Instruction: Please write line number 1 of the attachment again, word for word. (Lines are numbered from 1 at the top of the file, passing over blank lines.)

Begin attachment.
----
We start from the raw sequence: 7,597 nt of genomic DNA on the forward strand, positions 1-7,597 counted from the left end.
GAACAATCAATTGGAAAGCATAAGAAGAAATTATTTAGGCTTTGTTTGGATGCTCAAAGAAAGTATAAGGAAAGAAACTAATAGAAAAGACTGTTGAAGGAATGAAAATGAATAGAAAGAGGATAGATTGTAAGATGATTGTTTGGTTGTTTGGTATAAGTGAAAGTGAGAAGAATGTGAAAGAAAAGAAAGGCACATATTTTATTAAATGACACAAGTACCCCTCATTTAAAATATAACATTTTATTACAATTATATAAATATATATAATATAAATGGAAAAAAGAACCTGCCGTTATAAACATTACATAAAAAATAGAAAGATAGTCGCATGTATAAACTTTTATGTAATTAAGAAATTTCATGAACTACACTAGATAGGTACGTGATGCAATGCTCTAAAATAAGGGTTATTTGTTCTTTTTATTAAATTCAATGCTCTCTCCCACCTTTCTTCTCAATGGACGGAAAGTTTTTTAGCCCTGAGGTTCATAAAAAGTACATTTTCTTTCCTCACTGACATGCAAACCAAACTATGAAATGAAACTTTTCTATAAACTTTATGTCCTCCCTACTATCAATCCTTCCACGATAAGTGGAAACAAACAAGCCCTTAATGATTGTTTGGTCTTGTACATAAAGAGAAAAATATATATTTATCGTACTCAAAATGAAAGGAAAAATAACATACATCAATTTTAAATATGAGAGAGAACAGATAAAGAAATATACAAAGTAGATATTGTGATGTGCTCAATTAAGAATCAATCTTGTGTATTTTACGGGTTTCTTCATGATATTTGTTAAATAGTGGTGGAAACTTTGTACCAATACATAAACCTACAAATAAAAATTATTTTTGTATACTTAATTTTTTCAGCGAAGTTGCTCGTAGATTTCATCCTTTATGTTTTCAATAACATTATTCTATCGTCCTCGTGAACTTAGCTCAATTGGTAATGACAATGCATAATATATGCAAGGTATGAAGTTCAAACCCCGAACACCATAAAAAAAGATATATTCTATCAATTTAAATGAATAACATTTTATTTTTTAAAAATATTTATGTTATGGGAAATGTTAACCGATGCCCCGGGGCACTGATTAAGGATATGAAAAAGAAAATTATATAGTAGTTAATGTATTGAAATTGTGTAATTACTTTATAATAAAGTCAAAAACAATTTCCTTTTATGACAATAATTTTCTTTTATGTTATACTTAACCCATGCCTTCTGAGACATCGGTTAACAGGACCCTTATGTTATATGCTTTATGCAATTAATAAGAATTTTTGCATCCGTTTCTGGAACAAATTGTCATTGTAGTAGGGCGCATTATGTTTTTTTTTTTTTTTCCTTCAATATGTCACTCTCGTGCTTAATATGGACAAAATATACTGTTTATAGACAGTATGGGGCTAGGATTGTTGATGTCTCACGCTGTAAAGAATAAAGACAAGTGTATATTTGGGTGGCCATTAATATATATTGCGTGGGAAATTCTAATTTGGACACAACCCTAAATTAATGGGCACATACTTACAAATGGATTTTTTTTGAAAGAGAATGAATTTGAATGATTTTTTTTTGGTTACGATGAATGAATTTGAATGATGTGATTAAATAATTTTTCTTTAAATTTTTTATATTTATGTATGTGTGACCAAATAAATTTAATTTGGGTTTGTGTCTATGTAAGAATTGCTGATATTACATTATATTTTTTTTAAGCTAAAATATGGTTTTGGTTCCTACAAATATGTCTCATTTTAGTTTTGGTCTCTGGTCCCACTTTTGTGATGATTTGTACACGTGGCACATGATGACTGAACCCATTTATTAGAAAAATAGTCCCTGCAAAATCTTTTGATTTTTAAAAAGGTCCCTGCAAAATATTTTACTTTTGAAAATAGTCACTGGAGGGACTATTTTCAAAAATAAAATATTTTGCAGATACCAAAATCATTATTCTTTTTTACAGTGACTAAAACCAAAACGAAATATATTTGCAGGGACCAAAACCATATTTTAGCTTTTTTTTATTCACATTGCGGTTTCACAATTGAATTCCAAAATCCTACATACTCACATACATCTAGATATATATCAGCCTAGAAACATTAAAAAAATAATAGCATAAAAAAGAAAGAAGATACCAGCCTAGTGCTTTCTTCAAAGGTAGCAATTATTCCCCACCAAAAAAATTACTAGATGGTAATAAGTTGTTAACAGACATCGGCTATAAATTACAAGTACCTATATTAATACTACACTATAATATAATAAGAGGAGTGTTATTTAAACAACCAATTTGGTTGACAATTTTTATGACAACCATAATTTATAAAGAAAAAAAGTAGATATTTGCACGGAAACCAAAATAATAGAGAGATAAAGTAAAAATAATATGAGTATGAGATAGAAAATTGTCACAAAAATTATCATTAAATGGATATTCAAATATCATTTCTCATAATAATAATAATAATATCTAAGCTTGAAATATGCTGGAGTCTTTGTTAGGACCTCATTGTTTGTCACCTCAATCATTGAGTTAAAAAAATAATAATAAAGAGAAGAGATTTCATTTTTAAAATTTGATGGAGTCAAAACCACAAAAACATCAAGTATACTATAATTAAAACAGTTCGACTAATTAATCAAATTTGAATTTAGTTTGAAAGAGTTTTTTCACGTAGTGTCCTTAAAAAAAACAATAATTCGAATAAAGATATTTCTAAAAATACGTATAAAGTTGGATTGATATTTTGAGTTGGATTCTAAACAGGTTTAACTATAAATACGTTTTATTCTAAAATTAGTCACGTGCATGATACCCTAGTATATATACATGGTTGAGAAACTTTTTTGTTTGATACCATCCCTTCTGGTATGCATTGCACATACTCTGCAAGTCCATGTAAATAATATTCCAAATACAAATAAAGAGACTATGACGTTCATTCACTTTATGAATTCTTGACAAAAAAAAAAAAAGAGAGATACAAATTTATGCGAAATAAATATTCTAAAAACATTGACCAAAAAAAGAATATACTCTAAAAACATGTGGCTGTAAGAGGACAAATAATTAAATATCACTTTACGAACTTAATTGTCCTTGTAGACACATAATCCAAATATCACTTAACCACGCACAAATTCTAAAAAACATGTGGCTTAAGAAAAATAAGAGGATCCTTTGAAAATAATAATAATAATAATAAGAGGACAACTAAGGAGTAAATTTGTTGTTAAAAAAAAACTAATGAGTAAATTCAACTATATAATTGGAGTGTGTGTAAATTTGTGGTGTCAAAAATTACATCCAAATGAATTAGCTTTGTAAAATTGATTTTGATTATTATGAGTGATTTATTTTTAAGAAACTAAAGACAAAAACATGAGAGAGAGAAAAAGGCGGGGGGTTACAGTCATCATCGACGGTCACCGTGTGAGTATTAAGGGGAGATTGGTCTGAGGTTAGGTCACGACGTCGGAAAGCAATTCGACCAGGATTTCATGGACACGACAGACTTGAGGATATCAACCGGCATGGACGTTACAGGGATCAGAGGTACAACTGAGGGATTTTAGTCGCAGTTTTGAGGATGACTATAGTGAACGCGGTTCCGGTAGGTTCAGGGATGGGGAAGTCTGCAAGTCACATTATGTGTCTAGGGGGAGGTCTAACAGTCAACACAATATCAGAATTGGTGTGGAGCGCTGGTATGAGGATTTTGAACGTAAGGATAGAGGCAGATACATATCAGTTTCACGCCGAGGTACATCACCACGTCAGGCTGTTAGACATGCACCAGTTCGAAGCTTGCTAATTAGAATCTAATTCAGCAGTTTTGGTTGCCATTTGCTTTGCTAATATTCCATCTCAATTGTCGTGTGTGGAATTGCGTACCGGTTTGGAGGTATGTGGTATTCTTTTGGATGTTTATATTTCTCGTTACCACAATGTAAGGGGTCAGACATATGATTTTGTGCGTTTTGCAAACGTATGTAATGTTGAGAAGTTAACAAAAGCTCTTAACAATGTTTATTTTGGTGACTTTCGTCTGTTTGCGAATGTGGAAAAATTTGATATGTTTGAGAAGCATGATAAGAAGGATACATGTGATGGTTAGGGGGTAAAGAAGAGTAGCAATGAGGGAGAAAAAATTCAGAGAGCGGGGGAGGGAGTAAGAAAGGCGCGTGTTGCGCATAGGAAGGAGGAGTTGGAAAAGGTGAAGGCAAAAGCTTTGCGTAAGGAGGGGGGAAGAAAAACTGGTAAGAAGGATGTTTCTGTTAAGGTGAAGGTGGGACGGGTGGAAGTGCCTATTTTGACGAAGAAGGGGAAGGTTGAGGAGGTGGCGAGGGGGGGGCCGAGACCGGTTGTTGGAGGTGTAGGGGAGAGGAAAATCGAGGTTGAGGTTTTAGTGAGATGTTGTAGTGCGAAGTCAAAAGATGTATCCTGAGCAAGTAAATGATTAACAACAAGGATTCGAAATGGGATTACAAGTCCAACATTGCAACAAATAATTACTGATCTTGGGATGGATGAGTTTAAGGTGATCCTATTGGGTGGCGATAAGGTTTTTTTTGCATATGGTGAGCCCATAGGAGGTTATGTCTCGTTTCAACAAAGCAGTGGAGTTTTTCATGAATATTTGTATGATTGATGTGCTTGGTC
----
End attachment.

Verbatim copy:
We start from the raw sequence: 7,597 nt of genomic DNA on the forward strand, positions 1-7,597 counted from the left end.